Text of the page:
The Court of Justice of the European Union (CJEU) has ruled on the possible scope of the decisions adopted for the intervention of Banco Popular, under Directive 2014/59 in the actions for nullity and/or liability for defective information on the leaflet concerning capital increases carried out by the bank prior to its sale to Banco Santander.
‘This ruling will lead many claims for Banco Popular shares to be dismissed,’ warns David Viladecans Jiménez, Legal Department Manager at Tecnotramit. The ruling concludes that it is not possible, subsequent to the redemption of the shares of a financial institution subject to resolution, to bring an action for the nullity of the purchase of the shares or for liability arising from the lack of truth on the leaflet of a public offer for subscription. In this regard, according to the CJEU, Directive 2014/59 prevents shareholders or creditors from claiming after the redemption of the shares any amount not due at the time of the resolution.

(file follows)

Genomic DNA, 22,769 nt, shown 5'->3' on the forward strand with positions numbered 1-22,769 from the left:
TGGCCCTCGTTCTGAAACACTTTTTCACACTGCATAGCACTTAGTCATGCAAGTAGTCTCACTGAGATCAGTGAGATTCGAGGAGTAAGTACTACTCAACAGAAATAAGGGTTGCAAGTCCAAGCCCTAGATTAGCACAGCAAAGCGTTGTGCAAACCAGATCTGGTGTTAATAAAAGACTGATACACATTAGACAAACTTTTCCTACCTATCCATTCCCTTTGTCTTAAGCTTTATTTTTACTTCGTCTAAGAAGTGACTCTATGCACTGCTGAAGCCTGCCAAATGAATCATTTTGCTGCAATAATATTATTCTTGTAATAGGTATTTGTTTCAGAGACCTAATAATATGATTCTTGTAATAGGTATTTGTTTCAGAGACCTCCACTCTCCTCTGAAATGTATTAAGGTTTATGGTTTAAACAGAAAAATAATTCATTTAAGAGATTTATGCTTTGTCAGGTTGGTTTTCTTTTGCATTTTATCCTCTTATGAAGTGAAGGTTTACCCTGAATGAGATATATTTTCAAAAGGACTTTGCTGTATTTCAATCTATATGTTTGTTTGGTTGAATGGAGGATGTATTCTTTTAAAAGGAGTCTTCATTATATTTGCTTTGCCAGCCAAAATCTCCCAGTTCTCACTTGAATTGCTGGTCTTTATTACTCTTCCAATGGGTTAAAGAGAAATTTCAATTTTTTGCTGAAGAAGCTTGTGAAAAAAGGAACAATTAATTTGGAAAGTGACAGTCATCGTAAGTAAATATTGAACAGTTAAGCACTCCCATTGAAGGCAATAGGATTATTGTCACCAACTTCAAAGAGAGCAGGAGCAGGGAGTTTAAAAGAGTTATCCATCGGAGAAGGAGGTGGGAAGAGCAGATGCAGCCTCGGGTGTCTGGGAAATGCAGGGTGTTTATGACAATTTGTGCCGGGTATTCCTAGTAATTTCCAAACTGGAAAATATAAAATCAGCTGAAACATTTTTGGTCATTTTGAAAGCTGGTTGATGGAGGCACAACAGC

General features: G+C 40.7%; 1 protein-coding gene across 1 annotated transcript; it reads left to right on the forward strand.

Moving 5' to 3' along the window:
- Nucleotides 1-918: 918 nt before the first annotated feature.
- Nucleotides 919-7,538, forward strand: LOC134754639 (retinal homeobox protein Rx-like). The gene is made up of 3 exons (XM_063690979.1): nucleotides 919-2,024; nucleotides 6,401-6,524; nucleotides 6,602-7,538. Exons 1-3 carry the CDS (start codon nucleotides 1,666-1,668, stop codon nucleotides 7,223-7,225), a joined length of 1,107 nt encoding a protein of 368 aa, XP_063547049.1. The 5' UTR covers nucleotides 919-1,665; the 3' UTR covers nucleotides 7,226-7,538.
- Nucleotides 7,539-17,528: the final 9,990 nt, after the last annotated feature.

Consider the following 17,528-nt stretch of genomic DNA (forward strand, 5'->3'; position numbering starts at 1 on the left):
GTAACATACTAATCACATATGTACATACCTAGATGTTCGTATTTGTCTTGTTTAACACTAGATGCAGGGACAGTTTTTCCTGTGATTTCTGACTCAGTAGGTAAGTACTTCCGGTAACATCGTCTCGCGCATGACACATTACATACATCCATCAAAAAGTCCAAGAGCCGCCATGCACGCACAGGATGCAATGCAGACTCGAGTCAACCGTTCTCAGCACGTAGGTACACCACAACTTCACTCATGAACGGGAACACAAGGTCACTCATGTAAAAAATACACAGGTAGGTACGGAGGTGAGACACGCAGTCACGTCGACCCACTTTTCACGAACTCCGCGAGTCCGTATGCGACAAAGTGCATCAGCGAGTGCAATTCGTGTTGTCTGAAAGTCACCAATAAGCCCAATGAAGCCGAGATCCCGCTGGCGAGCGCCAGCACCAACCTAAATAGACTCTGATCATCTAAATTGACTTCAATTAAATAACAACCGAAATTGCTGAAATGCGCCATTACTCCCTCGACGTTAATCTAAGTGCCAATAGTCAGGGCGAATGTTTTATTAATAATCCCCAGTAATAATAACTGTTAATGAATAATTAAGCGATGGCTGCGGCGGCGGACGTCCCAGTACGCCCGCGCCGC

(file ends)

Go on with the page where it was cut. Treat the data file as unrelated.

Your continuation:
‘It should be noted that the general interest of the European Union in protecting investors does not override the general interest in ensuring the stability of the financial system. Resolution procedures occur in exceptional cases of great risk to the financial system, so regulations opt for shareholders and creditors to bear the losses before compromising public funds and depositors. Therefore, we are dealing with a situation that is an exception to the general insolvency rules of an entity,’ says Viladecans Jiménez.
It is therefore concluded that the action to enforce liability falls within the category of obligations and claims that are deemed to be discharged for all purposes, provided they have not matured prior to termination. Henceforth, they cannot object to the credit institution or investment firm under resolution or its successor.
Nevertheless, the CJEU recalls that Article 73 and subsequent ones of Directive 2014/59 provide for a safeguard mechanism for shareholders and creditors. ‘They have a right to reimbursement or compensation which shall not be less than the estimate of what they would have received if the whole entity had been liquidated under normal insolvency proceedings. In fact, if shareholders are deemed to have received less than they should have, they may claim the difference,’ he says.